Invasions of the Kingdom

French Colonisation

Eambalam, now called Pondicherry, has a recorded history only from the time of European colonization. In 1674 the French East India Company set up a trading center at Pondicherry. This outpost eventually became the chief French settlement in India.

The French acquired Mahe (on theWest Coast of the Indian peninsula) in the 1720s, Yanam in 1731, and Karaikal in 1738 (both districts in Pondicherry). During the Anglo-French wars (1742–1763), Puducherry changed hands frequently. On January 16, 1761, the British captured Puducherry from the French, but the Treaty of Paris (1763) at the conclusion of the Seven Years’ War returned it.

The siege of Pondicherry, 1760.

The British took control of the area again in 1793 at the Siege of Pondicherry amid the Wars of the French Revolution, and returned it to France in 1814. When the British gained control of the whole of India in the late 1850s, they allowed the French to retain their settlements in the country. Pondicherry, Mahe, Yanam, Karaikal and Chandernagar remained a part of French India until 1954.

From the time India gained its independence from British rule in 1947, it raised the issue of the French settlements on the continent with the Government of France. It took seven years for Puducherry to effectively unite with independent India. Political agitation to achieve this goal began earlier.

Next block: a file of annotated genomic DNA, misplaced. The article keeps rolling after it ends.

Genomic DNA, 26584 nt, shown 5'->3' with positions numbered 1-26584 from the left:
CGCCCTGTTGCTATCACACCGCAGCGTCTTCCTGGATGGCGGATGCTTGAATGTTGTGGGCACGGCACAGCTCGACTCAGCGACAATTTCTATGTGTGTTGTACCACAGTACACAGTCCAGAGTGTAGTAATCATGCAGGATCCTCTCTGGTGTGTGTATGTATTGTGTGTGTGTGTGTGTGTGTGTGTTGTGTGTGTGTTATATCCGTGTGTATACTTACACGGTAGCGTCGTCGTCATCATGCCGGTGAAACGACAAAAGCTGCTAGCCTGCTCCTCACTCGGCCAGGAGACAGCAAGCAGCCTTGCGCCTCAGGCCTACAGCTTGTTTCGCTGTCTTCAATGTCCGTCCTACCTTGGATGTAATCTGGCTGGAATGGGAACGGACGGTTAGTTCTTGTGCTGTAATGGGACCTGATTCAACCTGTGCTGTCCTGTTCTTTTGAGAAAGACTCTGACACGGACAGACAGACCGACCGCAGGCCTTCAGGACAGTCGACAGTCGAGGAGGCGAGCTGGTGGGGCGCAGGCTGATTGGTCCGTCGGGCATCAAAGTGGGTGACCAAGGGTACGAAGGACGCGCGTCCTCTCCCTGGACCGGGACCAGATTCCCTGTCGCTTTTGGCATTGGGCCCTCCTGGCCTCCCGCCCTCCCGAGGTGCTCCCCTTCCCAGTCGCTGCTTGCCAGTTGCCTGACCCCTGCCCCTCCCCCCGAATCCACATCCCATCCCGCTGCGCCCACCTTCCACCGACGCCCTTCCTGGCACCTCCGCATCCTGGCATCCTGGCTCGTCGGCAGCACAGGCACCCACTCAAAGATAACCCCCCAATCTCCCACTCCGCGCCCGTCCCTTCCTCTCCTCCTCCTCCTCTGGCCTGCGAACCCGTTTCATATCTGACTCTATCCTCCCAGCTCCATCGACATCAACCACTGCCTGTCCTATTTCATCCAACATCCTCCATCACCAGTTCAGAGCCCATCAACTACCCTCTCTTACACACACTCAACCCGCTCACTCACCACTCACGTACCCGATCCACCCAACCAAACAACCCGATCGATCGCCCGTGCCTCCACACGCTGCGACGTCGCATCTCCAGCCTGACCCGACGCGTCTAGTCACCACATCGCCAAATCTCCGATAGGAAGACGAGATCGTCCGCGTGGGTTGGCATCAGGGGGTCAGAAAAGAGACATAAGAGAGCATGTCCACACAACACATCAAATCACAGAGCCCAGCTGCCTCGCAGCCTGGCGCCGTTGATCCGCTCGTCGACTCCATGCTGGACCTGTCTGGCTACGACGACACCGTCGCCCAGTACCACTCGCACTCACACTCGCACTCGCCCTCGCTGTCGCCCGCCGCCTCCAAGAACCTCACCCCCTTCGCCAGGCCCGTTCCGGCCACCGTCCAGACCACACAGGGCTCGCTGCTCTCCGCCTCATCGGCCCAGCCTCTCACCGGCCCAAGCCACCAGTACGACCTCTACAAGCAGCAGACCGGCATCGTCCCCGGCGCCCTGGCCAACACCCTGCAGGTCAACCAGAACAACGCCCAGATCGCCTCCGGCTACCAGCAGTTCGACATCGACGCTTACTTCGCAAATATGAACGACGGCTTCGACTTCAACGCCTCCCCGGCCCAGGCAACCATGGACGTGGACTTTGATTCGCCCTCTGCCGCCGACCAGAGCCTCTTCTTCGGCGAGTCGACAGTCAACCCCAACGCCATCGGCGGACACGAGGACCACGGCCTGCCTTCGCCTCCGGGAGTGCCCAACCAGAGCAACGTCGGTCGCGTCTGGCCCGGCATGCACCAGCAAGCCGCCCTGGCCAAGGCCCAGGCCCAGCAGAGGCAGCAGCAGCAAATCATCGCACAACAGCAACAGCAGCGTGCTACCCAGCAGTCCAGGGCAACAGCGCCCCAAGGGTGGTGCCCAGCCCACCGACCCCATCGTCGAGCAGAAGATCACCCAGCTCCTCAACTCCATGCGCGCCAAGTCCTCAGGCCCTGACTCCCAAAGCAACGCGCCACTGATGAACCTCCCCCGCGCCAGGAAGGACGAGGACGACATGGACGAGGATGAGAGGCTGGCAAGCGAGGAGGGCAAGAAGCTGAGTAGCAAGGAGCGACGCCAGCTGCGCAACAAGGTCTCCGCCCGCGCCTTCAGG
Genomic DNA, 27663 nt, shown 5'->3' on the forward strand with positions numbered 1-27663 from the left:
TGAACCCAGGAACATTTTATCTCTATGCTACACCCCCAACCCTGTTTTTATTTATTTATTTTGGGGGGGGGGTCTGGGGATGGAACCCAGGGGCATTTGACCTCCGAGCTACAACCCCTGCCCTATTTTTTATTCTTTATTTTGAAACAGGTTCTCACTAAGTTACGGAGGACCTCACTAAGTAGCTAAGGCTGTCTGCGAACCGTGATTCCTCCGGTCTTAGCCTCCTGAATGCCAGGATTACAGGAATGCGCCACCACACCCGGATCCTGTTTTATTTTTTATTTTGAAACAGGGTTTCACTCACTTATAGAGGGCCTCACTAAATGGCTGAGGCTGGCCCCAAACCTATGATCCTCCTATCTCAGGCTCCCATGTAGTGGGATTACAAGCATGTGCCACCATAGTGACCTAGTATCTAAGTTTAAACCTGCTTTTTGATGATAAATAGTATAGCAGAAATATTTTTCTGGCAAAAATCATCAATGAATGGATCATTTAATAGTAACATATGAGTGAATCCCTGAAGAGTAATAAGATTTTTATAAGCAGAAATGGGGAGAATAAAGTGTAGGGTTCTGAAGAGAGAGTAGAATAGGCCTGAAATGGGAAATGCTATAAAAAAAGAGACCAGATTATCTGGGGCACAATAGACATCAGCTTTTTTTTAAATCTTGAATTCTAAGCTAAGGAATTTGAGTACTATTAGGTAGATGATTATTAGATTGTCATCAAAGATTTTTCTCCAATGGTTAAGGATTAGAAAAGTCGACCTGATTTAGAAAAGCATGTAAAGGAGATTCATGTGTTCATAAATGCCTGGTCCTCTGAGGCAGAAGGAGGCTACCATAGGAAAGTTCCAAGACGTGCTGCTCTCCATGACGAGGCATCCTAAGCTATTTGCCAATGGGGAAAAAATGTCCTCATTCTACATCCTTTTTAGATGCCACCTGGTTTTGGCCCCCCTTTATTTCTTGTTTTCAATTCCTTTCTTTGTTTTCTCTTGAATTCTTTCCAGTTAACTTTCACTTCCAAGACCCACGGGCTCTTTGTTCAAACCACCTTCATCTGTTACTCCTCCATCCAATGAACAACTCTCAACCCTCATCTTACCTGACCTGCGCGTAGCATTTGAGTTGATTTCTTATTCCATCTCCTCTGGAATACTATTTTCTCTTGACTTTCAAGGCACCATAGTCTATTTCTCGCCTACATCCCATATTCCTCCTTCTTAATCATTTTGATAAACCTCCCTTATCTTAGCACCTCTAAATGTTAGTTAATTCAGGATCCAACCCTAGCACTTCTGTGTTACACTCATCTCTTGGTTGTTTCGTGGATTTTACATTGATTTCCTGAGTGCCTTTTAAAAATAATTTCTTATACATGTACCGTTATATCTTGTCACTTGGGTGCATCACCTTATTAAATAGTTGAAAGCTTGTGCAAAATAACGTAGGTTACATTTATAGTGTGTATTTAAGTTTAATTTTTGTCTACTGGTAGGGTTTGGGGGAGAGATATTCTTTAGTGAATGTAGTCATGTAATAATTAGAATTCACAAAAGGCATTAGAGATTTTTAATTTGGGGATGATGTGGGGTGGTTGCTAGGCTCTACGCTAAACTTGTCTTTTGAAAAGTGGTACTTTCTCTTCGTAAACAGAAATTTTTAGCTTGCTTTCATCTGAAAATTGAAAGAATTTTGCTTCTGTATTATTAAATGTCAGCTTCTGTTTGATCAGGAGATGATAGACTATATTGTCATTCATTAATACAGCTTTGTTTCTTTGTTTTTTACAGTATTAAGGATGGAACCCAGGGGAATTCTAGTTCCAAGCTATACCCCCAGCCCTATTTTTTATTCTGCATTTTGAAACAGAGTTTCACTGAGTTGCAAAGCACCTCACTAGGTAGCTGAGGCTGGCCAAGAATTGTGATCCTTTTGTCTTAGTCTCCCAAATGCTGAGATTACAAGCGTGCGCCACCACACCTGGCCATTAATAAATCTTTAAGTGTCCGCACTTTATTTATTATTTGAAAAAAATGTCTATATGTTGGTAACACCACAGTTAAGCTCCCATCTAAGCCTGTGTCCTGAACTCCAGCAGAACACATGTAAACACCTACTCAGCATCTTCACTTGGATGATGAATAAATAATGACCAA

In 1787 and 1791, farmers of Karaikal agitated against the heavy land tax imposed by the French. The rebellion of 1857 had an effect in the French settlements but it did not attract the attention of the rulers, as the incidents were few and considered as local. People employed legal means to fight against the French. In 1873, an advocate, Ponnuthammbi Pillai, convinced a Paris court of his cause. 

Student protests in 1927 and 1930 expressed their desire for an end of French oversight. Leaders such as Mahatma Gandhi, Jawaharlal Nehru, and Bal Gangadhar Tilak visited Pondicherry and its other enclaves and addressed the meetings. In 1934, Swatantram, a monthly, was started by veteran independence activist and trade union leader V. Subbiah for the cause of workers and the country.

Police control, which warranted trade union unrest, further increased civilian agitation against the colonial government. In late 1930, grassroots organizations known as Mahayana sabhas were started in Pondicherry and Karaikal. These groups, along with trade unions, organized the Non-Cooperation Movement. During the Second World War, Puducherry supported France with men and material. Deaths among French-Indian soldiers caused unrest in the enclaves.

In 1946, the French India Congress was formed with the objective of integrating the French possessions with India.

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